Though Mr. Library Diva isn't a big reader, he usually enjoys hearing about whatever I'm reading. During the course of reading "One Perfect Day: The Selling of the American Wedding" by Rebecca Mead, though, he didn't seem to want to hear about it. I found out why a week later: he asked me to marry him, and admitted that anything wedding-related had been making him really nervous!
So, since I will soon be in the throes of wedding planning myself, I was glad to have read this book, depressing as it is. I had the feeling it would be, just didn't realize how depressing. Its central thesis is that as the symbolism of a wedding has eroded, the weddings themselves have gotten bigger and bigger and more out of control. I guess Mr. Library Diva and I are the perfect example of how its symbolism has eroded. We're both in our 30s and have been out of our parents' homes for a while (no transition to adulthood here). We've lived together for four years, so our lives together have already begun in a very real sense. And without being too graphic, let's just say that if asked what my main concerns about marriage were, I wouldn't answer "adjusting sexually," which was the top concern cited by brides-to-be in the 1940s.
So it is kind of a depressing book, but it's a fascinating book, too. Mead runs down trends in weddings and dissects the (often surprisingly recent) origins of things we believe to be "tradition". For example, it was likely that your great-grandmother didn't receive a diamond from your great-grandpa, unless he was a cutting edge kind of guy. That concept was introduced in the 1920s. The unity candles started to be seen in the 1970s. The popular "Apache wedding prayer" is actually from a 1950s Western film.
She also takes a look at how things are sold. We see the cynical, unflattering portrait of brides-to-be and their parents painted by the wedding industry: easily manipulated saps who will buy anything with minimal convincing that it's essential to make the day more special. Videographers quote one client who said that she feels watching her wedding video will help her marriage in the future, should she and her husband hit rough waters. Wedding planner trainers encourage the planners they're teaching to offer free "plan your own wedding" seminars to scare brides with how much work it is to get everything right. One wedding expert compared a bride to a "drunken sailor: everyone's trying to get at her."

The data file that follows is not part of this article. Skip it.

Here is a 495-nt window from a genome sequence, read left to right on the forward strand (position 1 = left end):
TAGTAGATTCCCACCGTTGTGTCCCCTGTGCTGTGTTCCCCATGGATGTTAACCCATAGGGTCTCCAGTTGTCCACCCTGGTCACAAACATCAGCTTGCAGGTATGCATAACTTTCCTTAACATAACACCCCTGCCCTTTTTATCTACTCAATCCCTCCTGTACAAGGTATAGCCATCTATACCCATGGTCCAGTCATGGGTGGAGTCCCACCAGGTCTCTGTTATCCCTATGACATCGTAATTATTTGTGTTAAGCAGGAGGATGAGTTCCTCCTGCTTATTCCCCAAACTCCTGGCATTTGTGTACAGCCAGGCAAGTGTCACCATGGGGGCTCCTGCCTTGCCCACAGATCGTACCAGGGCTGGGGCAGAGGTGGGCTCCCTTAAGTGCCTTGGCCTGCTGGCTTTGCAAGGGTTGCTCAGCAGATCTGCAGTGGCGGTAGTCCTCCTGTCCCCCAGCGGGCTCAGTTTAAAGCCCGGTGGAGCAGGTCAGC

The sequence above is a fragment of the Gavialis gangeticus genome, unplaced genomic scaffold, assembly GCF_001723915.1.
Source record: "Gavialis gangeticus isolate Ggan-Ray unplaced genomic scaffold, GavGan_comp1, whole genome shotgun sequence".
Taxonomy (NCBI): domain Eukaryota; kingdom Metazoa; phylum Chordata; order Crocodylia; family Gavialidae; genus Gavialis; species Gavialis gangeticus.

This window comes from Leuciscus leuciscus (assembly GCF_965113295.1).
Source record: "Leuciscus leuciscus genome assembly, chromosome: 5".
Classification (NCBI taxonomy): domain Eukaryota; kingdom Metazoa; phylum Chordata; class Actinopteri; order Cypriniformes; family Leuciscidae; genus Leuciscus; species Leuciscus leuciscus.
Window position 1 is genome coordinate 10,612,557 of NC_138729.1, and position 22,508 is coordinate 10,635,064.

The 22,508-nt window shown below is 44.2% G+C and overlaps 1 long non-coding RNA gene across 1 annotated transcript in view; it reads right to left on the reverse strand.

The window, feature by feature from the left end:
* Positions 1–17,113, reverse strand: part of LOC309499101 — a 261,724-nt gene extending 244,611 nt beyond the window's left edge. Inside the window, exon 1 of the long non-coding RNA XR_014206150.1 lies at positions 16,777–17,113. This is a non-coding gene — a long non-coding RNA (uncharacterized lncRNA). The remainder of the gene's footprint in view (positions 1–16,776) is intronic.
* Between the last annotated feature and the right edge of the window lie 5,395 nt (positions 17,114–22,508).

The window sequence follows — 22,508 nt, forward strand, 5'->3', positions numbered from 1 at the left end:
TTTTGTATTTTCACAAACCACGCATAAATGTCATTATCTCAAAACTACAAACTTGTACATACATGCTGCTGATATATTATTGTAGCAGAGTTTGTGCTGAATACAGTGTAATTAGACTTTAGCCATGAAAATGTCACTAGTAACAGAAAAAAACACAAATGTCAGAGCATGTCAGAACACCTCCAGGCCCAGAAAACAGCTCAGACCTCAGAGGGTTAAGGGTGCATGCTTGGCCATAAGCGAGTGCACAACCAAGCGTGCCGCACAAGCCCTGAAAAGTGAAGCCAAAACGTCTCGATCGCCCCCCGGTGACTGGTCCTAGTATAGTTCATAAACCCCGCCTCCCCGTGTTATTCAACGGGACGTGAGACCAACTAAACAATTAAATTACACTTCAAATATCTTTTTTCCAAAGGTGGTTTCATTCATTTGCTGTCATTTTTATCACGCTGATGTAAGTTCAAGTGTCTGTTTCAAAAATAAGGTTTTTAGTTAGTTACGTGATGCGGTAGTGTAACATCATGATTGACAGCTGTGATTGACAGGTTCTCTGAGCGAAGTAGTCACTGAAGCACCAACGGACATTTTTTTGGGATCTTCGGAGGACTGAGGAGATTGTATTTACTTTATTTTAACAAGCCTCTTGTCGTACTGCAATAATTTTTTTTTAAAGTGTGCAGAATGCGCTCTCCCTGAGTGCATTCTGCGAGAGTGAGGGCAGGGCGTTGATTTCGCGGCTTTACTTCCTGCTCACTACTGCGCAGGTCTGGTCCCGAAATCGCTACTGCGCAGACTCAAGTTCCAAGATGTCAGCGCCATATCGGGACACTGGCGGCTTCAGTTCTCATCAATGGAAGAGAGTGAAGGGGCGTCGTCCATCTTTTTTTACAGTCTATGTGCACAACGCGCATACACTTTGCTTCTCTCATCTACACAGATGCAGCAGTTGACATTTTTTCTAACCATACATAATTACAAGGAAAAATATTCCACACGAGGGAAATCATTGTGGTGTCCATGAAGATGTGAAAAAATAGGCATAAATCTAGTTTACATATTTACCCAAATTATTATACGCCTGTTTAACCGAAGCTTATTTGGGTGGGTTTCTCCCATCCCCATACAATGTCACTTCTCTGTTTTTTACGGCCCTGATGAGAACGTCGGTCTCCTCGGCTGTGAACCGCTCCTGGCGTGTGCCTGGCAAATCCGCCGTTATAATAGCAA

She travels all over in the course of the book: to a wedding dress factory in China, to Las Vegas, to Sandals resort, to a small church in Kentucky or Tennessee that is trying to market itself as a wedding destination, through the merchants participating in Bride Magazine's Wedding March on Madison, to conferences of videographers and wedding professional associations, to a seminar for young women who want to be wedding planners. She meets a woman who planned her friend's wedding on a $200 budget. She talks with a wedding minister who has an arsenal of several hundred services, whether you want Orthodox Jew or Wiccan. She interviews the man behind David's Bridals, and a woman who is a giant in the wedding industry and has her own line of champagne flutes, ringbearer pillows, and the like.
I'd definitely say this book is a must-read for anyone who's starting the wedding planning process. She writes all of this in an engaging way, and allows the reader to draw many of their own conclusions without totally failing at providing analysis.